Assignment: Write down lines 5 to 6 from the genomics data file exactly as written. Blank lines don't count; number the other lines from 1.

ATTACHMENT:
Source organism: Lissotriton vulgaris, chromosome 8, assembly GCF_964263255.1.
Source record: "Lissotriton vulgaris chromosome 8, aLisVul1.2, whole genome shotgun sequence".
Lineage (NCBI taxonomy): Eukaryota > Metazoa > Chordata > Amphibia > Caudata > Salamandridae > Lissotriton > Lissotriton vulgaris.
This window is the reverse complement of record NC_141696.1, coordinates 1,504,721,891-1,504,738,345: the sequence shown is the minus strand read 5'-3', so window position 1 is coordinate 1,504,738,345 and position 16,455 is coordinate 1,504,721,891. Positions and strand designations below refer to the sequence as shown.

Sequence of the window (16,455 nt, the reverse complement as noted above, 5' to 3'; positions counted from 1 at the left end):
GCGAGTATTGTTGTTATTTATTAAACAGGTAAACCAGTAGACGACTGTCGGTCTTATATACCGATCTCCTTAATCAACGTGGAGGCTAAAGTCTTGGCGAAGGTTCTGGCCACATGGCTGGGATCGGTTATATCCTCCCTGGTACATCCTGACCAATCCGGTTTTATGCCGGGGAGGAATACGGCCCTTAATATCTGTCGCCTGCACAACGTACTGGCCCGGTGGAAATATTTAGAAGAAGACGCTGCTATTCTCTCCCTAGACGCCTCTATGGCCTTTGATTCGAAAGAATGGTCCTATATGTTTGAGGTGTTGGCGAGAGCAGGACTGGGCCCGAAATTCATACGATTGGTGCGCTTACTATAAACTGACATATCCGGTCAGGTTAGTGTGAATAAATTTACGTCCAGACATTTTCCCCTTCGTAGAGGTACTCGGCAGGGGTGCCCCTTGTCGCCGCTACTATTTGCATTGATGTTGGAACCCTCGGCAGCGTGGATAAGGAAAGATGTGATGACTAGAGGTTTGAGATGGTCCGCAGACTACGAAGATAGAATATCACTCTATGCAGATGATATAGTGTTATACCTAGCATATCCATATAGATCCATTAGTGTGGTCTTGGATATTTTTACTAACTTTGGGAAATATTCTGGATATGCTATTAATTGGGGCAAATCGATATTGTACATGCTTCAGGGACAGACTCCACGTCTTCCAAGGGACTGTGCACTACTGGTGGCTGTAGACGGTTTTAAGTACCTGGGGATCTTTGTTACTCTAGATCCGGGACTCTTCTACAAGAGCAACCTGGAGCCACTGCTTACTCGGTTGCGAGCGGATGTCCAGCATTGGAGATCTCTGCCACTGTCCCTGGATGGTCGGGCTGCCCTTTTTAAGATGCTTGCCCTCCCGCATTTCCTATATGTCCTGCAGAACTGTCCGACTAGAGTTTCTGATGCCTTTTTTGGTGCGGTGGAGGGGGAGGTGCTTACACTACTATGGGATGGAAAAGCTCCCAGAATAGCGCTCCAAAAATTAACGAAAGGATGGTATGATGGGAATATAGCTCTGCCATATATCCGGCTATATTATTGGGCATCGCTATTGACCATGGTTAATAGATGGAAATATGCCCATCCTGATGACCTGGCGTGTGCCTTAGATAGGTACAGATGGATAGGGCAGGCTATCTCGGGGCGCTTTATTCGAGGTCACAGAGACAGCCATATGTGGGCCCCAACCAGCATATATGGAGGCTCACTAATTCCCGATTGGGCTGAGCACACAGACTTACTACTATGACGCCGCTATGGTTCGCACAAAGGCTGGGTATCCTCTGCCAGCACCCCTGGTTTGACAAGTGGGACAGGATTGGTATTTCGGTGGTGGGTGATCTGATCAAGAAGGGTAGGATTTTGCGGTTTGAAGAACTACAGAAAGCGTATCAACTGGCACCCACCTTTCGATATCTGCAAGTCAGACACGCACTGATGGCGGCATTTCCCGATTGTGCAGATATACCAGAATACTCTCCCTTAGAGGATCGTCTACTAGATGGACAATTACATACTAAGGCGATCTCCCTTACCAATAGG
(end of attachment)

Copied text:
Sequence of the window (16,455 nt, the reverse complement as noted above, 5' to 3'; positions counted from 1 at the left end):
GCGAGTATTGTTGTTATTTATTAAACAGGTAAACCAGTAGACGACTGTCGGTCTTATATACCGATCTCCTTAATCAACGTGGAGGCTAAAGTCTTGGCGAAGGTTCTGGCCACATGGCTGGGATCGGTTATATCCTCCCTGGTACATCCTGACCAATCCGGTTTTATGCCGGGGAGGAATACGGCCCTTAATATCTGTCGCCTGCACAACGTACTGGCCCGGTGGAAATATTTAGAAGAAGACGCTGCTATTCTCTCCCTAGACGCCTCTATGGCCTTTGATTCGAAAGAATGGTCCTATATGTTTGAGGTGTTGGCGAGAGCAGGACTGGGCCCGAAATTCATACGATTGGTGCGCTTACTATAAACTGACATATCCGGTCAGGTTAGTGTGAATAAATTTACGTCCAGACATTTTCCCCTTCGTAGAGGTACTCGGCAGGGGTGCCCCTTGTCGCCGCTACTATTTGCATTGATGTTGGAACCCTCGGCAGCGTGGATAAGGAAAGATGTGATGACTAGAGGTTTGAGATGGTCCGCAGACTACGAAGATAGAATATCACTCTATGCAGATGATATAGTGTTATACCTAGCATATCCATATAGATCCATTAGTGTGGTCTTGGATATTTTTACTAACTTTGGGAAATATTCTGGATATGCTATTAATTGGGGCAAATCGATATTGTACATGCTTCAGGGACAGACTCCACGTCTTCCAAGGGACTGTGCACTACTGGTGGCTGTAGACGGTTTTAAGTACCTGGGGATCTTTGTTACTCTAGATCCGGGACTCTTCTACAAGAGCAACCTGGAGCCACTGCTTACTCGGTTGCGAGCGGATGTCCAGCATTGGAGATCTCTGCCACTGTCCCTGGATGGTCGGGCTGCCCTTTTTAAGATGCTTGCCCTCCCGCATTTCCTATATGTCCTGCAGAACTGTCCGACTAGAGTTTCTGATGCCTTTTTTGGTGCGGTGGAGGGGGAGGTGCTTACACTACTATGGGATGGAAAAGCTCCCAGAATAGCGCTCCAAAAATTAACGAAAGGATGGTATGATGGGAATATAGCTCTGCCATATATCCGGCTATATTATTGGGCATCGCTATTGACCATGGTTAATAGATGGAAATATGCCCATCCTGATGACCTGGCGTGTGCCTTAGATAGGTACAGATGGATAGGGCAGGCTATCTCGGGGCGCTTTATTCGAGGTCACAGAGACAGCCATATGTGGGCCCCAACCAGCATATATGGAGGCTCACTAATTCCCGATTGGGCTGAGCACACAGACTTACTACTATGACGCCGCTATGGTTCGCACAAAGGCTGGGTATCCTCTGCCAGCACCCCTGGTTTGACAAGTGGGACAGGATTGGTATTTCGGTGGTGGGTGATCTGATCAAGAAGGGTAGGATTTTGCGGTTTGAAGAACTACAGAAAGCGTATCAACTGGCACCCACCTTTCGATATCTGCAAGTCAGACACGCACTGATGGCGGCATTTCCCGATTGTGCAGATATACCAGAATACTCTCCCTTAGAGGATCGTCTACTAGATGGACAATTACATACTAAGGCGATCTCCCTTACCAATAGG